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Venice, the Pearl of the Adriatic

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Venice - Tourist Guide - The Good Gourmet

Year after year, Venice attracts millions of tourists from all around the world. Some of these visitors simply seek relaxation, others travel to Venice in search of unparalleled culture and heritage.

After all, Venice, the pearl of the Adriatic, being a city of distinctive contrasts, is a place where hundreds of emerald-coloured canals live in perfect harmony with fascinating architecture.

Both mysterious and charming, Venice has been defined by numerous writers and artists like the most beautiful city that human eyes have ever seen. As Peggy Guggenheim said: “One’s eyes can never rest. There is at every point some fascinating surprise”.

Venice is definitively a city that defies the passing of time. There are no cars and the city really seems trapped in time. And the crumbling facades house charming interior halls often embellished with stucco works and frescoes.

Visitors are invited to stroll around and wander aimlessly through the historical centre to come across many authentic treasures. First of all, at the heart of Venice is Saint Mark’s Square where you find Saint Mark’s basilica, a truly impressive cathedral, called the golden one because of its splendid mosaics. East and west are joined in this byzantine temple: don’t miss out!

Next door is the Doge’s Palace, the two gigantic columns and the admirable perspective of the lagoon, complete the wonderful beauty of this part of Venice.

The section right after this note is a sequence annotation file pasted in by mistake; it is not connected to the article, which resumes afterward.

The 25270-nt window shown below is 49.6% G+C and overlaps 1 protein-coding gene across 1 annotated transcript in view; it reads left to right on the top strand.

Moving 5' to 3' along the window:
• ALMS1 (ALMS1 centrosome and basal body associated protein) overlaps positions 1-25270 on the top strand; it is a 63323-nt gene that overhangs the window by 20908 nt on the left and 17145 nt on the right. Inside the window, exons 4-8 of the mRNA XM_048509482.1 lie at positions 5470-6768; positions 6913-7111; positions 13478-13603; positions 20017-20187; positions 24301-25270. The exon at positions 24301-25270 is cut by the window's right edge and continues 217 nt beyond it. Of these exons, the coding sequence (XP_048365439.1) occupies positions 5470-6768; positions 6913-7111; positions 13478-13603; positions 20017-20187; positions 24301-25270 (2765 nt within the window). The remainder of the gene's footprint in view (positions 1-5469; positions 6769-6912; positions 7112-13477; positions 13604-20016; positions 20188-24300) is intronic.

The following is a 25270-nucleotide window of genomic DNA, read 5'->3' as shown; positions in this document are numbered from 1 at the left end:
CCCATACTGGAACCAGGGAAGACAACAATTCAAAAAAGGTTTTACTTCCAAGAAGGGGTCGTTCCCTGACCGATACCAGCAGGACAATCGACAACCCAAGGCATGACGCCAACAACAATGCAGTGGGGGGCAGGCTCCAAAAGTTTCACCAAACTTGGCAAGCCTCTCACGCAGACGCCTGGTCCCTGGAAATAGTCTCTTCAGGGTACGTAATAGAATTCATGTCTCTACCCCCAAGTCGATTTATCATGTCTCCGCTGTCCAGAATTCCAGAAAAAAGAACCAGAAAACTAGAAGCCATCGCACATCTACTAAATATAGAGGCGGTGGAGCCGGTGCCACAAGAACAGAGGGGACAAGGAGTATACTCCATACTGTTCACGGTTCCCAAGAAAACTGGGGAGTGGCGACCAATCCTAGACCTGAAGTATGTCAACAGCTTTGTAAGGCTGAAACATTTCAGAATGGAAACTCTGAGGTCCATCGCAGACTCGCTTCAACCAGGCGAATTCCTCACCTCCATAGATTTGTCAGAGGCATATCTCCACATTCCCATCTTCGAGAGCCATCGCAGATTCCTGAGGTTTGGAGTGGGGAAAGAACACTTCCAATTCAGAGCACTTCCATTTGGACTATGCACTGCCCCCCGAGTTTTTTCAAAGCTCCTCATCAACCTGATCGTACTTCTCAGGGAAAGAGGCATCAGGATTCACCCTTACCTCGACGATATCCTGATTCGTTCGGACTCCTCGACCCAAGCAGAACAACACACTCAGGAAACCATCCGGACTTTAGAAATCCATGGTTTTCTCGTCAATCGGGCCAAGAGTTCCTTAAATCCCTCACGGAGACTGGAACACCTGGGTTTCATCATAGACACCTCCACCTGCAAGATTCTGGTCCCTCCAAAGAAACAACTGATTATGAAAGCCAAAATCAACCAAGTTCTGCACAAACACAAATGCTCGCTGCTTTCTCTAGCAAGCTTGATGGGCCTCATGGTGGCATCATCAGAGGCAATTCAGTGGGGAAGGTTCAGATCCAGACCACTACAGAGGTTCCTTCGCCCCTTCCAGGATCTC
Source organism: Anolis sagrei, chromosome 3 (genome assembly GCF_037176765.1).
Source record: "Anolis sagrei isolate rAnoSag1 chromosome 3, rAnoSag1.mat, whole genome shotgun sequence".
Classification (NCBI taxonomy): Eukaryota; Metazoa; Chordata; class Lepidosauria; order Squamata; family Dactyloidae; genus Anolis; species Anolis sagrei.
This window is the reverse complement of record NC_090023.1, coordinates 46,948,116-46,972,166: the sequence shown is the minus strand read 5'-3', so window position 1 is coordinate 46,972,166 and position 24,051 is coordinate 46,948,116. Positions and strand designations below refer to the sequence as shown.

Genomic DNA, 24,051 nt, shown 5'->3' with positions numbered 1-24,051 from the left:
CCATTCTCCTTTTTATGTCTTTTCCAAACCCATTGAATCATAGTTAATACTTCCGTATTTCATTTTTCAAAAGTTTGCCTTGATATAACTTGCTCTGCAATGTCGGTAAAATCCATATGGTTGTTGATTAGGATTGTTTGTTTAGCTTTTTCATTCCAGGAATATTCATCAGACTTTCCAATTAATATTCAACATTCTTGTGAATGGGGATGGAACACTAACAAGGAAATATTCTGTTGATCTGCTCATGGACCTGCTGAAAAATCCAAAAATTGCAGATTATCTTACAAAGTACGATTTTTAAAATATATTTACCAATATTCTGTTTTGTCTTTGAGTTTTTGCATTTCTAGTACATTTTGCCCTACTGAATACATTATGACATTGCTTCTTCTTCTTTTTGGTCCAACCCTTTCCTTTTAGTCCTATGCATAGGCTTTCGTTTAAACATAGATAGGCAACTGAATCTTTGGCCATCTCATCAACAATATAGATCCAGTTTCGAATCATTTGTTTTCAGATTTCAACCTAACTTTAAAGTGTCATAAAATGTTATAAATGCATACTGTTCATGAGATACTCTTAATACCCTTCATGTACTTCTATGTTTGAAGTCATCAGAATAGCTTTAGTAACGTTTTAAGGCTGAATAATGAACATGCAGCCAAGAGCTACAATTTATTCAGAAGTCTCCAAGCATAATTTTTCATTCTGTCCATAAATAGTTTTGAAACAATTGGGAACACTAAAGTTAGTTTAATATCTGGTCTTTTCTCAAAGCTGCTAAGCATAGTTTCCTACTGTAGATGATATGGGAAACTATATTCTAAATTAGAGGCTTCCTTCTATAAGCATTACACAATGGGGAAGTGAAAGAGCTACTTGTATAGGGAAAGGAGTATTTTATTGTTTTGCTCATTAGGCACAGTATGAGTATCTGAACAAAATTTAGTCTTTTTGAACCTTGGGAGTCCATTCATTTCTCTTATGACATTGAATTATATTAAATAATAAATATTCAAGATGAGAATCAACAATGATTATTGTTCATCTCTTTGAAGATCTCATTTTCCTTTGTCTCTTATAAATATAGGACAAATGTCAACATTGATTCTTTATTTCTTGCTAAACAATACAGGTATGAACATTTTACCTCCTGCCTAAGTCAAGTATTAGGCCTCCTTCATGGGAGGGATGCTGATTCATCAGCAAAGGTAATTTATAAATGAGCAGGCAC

Don’t forget to have a look at the Clock Tower, whose mechanism was considered a prodigy. The large face of the clock on the facade, beside showing the time, indicates the phases of the moon and the movements of the sun in relation to the sign of the Zodiac. On the very top of the clock tower is a bell with two huge bronze Moors that strike the hours.

Now it’s time for a coffee: do you know that the first “bottega del caffè” was opened here under the Procuratie in 1638? Fifty years after, the city had several cafés. Nowadays only three of these famous coffee-houses survive: the Florian (1720), the Quadri (1775) and the Gran Caffè Lavena (1750) where the composer Richard Wagner always used to go.

After visiting Saint Mark’s Square, go towards Rialto. There are over the 400 bridges connecting the 118 islands forming Venice. The most famous and imposing, with good reason, is the Rialto bridge. It spans the Grand Canal, our proper “avenue”. For a stretch of about four and a half miles the Grand Canal has a sinuous “S” shape and it is called the most beautiful “street” in the world. You can never be tired of sailing this canal looking at the marvelous palaces that create magical reflections in the water. I cannot help but borrow Lord Byron’s words about Venice: “I saw from out the wave her structures rise as from the stroke of the enchanter’s wand”.

Now it’s time to get lost in the maze of narrow alleys, which is not that difficult: the chances are nine to ten that you will walk straight into some canal… Maybe you think that Venetians, due to the topographic complications, make fun of you when they give you directions telling “sempre dritto” (to “walk straight on”), but this has a particular meaning: follow the busiest streets. Remember, straight lines in Venice may be also curved!

After wandering through the Venetian labyrinth, meeting innumerable hidden surprises, it is time to rest in a little square. An excellent way to become familiar with the Venetian lifestyle is to slow down and sip a spritz in one of the many famous “bacari” (local pubs). Salute!

So, let’s plan a visit: Venice is a destination that is perfect for all.